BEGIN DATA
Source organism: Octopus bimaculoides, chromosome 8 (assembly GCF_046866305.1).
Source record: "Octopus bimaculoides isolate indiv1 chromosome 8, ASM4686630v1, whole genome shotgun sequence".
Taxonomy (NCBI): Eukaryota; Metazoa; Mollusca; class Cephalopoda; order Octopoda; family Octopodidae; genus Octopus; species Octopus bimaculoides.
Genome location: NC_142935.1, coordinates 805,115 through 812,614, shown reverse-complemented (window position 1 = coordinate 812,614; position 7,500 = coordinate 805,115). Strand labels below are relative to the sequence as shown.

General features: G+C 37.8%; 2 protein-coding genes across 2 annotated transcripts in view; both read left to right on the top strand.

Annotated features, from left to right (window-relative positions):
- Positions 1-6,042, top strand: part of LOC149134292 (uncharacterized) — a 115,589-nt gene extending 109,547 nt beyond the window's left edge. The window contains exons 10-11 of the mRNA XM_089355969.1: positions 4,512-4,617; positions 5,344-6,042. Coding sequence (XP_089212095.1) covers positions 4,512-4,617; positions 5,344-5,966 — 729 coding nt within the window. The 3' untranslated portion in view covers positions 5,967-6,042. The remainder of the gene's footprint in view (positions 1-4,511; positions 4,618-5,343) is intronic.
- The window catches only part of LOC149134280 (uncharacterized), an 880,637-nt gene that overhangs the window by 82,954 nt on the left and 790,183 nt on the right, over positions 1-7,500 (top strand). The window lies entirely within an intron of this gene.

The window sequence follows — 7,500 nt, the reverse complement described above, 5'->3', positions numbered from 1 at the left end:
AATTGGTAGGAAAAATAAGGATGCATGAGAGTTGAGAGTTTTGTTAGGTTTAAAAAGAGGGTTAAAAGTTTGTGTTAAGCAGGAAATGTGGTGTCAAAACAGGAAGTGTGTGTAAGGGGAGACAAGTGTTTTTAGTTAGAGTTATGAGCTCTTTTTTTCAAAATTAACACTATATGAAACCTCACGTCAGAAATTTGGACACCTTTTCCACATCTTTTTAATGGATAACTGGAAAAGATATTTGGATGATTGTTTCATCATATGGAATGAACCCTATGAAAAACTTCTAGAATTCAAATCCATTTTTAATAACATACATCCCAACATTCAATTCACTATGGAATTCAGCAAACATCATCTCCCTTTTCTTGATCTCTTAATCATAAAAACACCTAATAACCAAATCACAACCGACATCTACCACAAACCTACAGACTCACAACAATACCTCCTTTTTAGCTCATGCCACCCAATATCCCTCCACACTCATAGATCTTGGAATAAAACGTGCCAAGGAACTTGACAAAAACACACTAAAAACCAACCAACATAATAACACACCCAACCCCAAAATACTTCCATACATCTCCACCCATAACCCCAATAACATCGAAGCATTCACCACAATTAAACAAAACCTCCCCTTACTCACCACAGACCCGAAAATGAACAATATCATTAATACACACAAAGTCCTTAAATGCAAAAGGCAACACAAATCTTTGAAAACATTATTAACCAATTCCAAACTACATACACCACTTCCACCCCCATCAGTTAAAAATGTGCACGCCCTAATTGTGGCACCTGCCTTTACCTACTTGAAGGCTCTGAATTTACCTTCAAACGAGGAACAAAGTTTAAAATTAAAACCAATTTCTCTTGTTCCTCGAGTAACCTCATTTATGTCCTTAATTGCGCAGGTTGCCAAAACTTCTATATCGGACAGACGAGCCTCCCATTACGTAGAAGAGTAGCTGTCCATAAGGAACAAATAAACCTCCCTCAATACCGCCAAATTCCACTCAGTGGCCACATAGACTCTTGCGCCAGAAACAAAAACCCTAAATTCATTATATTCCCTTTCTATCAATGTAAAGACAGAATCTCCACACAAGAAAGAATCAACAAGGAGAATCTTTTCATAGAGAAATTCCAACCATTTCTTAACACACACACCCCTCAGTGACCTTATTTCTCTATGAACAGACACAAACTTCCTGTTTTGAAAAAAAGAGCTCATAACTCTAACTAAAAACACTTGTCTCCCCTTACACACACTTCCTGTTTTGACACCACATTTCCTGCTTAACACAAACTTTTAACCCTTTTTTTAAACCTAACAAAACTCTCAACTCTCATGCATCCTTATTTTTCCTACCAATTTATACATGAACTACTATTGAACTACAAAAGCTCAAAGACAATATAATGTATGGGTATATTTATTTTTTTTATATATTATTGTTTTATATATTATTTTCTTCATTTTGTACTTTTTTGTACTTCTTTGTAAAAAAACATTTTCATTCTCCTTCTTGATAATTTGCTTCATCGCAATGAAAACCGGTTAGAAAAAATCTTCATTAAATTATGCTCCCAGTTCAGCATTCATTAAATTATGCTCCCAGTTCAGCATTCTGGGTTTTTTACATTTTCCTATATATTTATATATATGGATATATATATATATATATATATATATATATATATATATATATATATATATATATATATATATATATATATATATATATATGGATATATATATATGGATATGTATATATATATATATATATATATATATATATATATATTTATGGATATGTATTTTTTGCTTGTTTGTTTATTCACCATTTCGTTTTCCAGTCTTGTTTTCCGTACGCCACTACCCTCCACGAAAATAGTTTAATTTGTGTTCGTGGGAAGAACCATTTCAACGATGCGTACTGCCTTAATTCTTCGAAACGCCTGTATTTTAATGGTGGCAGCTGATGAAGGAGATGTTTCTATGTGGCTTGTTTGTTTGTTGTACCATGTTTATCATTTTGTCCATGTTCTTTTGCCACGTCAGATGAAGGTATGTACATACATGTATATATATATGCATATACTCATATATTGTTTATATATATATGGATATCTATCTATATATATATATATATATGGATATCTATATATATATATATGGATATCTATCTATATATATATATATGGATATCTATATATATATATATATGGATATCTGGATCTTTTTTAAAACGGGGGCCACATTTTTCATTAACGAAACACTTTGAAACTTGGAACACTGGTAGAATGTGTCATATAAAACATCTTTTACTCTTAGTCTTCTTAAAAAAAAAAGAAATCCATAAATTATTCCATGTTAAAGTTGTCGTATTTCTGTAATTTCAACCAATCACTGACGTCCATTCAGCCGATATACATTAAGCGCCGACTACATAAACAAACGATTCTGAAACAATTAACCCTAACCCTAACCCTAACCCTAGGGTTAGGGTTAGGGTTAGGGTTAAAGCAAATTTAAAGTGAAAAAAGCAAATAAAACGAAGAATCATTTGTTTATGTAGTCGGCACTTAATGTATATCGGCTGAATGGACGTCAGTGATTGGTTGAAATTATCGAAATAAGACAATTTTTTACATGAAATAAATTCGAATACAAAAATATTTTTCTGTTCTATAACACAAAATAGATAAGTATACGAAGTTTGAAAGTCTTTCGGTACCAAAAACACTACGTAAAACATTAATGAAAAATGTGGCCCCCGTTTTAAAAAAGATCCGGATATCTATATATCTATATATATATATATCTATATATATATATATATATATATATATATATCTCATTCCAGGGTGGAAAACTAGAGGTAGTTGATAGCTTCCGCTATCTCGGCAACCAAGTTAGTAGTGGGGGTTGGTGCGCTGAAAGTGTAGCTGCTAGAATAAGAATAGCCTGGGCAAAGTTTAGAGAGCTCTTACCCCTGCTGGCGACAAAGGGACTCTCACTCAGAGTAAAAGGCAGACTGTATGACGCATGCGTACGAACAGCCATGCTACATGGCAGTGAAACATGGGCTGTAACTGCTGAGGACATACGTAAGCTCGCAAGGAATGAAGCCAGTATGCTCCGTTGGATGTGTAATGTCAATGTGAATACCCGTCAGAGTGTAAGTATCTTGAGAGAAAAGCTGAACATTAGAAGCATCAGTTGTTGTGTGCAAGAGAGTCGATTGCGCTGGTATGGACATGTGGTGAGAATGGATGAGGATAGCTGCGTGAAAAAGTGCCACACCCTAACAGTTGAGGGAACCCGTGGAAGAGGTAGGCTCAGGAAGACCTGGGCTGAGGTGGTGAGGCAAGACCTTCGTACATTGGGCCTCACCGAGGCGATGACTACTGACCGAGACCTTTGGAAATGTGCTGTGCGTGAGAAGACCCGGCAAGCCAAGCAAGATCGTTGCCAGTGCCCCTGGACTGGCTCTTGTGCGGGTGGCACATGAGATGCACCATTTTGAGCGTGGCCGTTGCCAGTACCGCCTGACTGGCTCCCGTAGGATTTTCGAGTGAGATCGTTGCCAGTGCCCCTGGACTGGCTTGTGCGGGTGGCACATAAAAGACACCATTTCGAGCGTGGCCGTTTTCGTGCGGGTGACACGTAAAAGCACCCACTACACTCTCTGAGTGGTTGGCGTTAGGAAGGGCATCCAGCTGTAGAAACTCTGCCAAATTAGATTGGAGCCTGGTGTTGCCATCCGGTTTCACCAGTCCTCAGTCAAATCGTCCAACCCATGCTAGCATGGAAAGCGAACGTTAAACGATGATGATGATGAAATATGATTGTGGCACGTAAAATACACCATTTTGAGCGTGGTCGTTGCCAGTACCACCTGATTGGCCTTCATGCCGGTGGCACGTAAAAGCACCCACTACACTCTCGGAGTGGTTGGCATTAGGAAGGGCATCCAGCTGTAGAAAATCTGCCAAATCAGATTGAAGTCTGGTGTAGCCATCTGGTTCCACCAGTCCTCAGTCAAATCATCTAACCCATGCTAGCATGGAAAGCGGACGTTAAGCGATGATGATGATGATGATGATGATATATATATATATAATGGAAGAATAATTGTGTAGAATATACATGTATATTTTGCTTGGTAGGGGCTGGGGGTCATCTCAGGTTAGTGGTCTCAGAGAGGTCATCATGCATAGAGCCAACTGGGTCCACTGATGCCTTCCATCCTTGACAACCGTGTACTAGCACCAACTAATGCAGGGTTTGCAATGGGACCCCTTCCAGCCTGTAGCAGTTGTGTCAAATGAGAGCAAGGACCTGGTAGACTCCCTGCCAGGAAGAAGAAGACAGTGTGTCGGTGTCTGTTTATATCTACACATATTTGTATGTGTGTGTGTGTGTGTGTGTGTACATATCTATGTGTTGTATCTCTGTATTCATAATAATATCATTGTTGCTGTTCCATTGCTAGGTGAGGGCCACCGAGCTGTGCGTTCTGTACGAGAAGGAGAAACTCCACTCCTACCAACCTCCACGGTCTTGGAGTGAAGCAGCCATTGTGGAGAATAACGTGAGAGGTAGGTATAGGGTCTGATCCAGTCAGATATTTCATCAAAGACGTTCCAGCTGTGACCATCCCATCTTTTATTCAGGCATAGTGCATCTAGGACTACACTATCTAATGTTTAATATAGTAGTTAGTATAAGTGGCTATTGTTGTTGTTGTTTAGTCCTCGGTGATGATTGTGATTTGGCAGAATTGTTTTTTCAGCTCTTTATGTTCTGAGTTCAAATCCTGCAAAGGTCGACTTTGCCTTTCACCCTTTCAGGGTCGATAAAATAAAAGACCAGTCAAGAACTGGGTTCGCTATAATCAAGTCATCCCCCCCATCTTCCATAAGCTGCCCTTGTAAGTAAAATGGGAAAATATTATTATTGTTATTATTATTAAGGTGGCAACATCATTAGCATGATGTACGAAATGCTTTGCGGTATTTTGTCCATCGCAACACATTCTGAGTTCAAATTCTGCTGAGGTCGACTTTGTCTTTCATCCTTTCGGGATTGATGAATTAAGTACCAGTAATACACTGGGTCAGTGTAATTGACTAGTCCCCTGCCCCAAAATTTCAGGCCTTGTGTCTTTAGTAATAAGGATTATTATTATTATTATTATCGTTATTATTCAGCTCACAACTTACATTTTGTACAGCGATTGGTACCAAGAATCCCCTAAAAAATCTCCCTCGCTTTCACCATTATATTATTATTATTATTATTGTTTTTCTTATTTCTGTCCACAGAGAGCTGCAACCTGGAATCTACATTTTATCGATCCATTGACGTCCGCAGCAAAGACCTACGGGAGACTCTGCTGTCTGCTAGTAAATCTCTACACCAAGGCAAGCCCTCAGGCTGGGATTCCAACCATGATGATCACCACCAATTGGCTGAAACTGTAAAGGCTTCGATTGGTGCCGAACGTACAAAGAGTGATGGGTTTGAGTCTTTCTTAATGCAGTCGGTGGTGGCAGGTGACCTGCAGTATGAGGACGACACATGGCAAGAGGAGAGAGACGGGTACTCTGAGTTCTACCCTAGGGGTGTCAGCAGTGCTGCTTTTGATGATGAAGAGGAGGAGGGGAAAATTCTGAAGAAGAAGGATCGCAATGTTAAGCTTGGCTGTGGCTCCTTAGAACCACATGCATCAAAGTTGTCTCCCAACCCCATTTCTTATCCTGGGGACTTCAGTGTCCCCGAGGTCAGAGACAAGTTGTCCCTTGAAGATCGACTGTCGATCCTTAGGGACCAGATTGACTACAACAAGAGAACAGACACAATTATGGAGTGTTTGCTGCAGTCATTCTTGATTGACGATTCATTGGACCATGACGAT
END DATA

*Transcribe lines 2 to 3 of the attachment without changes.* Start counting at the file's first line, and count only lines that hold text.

Source record: "Octopus bimaculoides isolate indiv1 chromosome 8, ASM4686630v1, whole genome shotgun sequence".
Taxonomy (NCBI): Eukaryota; Metazoa; Mollusca; class Cephalopoda; order Octopoda; family Octopodidae; genus Octopus; species Octopus bimaculoides.